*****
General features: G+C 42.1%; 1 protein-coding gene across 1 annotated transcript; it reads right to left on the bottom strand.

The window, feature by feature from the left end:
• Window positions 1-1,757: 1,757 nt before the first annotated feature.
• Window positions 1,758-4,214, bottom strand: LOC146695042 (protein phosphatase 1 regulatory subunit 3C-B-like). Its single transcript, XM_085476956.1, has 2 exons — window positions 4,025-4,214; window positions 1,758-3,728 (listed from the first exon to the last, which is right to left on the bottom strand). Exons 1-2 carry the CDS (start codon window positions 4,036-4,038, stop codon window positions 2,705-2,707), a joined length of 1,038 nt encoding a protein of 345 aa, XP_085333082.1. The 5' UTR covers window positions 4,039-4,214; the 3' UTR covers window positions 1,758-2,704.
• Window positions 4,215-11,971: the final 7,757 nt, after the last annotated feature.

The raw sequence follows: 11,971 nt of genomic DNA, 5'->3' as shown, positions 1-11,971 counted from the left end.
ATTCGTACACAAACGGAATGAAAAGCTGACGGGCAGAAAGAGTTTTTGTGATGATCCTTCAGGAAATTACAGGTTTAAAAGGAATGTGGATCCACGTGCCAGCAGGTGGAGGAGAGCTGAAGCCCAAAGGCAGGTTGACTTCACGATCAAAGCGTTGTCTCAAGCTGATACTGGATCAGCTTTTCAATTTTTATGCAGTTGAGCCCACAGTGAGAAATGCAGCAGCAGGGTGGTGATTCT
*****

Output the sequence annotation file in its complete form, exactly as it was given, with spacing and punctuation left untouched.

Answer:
General features: G+C 42.1%; 1 protein-coding gene across 1 annotated transcript; it reads right to left on the bottom strand.

The window, feature by feature from the left end:
• Window positions 1-1,757: 1,757 nt before the first annotated feature.
• Window positions 1,758-4,214, bottom strand: LOC146695042 (protein phosphatase 1 regulatory subunit 3C-B-like). Its single transcript, XM_085476956.1, has 2 exons — window positions 4,025-4,214; window positions 1,758-3,728 (listed from the first exon to the last, which is right to left on the bottom strand). Exons 1-2 carry the CDS (start codon window positions 4,036-4,038, stop codon window positions 2,705-2,707), a joined length of 1,038 nt encoding a protein of 345 aa, XP_085333082.1. The 5' UTR covers window positions 4,039-4,214; the 3' UTR covers window positions 1,758-2,704.
• Window positions 4,215-11,971: the final 7,757 nt, after the last annotated feature.

The raw sequence follows: 11,971 nt of genomic DNA, 5'->3' as shown, positions 1-11,971 counted from the left end.
ATTCGTACACAAACGGAATGAAAAGCTGACGGGCAGAAAGAGTTTTTGTGATGATCCTTCAGGAAATTACAGGTTTAAAAGGAATGTGGATCCACGTGCCAGCAGGTGGAGGAGAGCTGAAGCCCAAAGGCAGGTTGACTTCACGATCAAAGCGTTGTCTCAAGCTGATACTGGATCAGCTTTTCAATTTTTATGCAGTTGAGCCCACAGTGAGAAATGCAGCAGCAGGGTGGTGATTCT